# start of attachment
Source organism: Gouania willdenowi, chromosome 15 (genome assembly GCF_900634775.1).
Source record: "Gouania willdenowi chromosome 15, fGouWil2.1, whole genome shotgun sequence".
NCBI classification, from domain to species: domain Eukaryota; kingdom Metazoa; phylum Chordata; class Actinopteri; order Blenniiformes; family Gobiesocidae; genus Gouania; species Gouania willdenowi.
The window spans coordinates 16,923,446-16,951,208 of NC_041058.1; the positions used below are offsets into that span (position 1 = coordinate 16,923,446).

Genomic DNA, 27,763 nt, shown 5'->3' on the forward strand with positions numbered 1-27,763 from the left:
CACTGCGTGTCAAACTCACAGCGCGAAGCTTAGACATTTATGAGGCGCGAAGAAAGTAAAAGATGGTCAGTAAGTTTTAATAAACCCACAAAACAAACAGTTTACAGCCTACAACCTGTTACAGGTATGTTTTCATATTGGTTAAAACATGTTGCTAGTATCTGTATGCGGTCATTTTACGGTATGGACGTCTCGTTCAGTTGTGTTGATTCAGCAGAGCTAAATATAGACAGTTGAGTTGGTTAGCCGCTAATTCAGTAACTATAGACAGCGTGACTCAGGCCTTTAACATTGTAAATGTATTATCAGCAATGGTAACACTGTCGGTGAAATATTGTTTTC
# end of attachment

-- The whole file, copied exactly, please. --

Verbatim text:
Source organism: Gouania willdenowi, chromosome 15 (genome assembly GCF_900634775.1).
Source record: "Gouania willdenowi chromosome 15, fGouWil2.1, whole genome shotgun sequence".
NCBI classification, from domain to species: domain Eukaryota; kingdom Metazoa; phylum Chordata; class Actinopteri; order Blenniiformes; family Gobiesocidae; genus Gouania; species Gouania willdenowi.
The window spans coordinates 16,923,446-16,951,208 of NC_041058.1; the positions used below are offsets into that span (position 1 = coordinate 16,923,446).

Genomic DNA, 27,763 nt, shown 5'->3' on the forward strand with positions numbered 1-27,763 from the left:
CACTGCGTGTCAAACTCACAGCGCGAAGCTTAGACATTTATGAGGCGCGAAGAAAGTAAAAGATGGTCAGTAAGTTTTAATAAACCCACAAAACAAACAGTTTACAGCCTACAACCTGTTACAGGTATGTTTTCATATTGGTTAAAACATGTTGCTAGTATCTGTATGCGGTCATTTTACGGTATGGACGTCTCGTTCAGTTGTGTTGATTCAGCAGAGCTAAATATAGACAGTTGAGTTGGTTAGCCGCTAATTCAGTAACTATAGACAGCGTGACTCAGGCCTTTAACATTGTAAATGTATTATCAGCAATGGTAACACTGTCGGTGAAATATTGTTTTC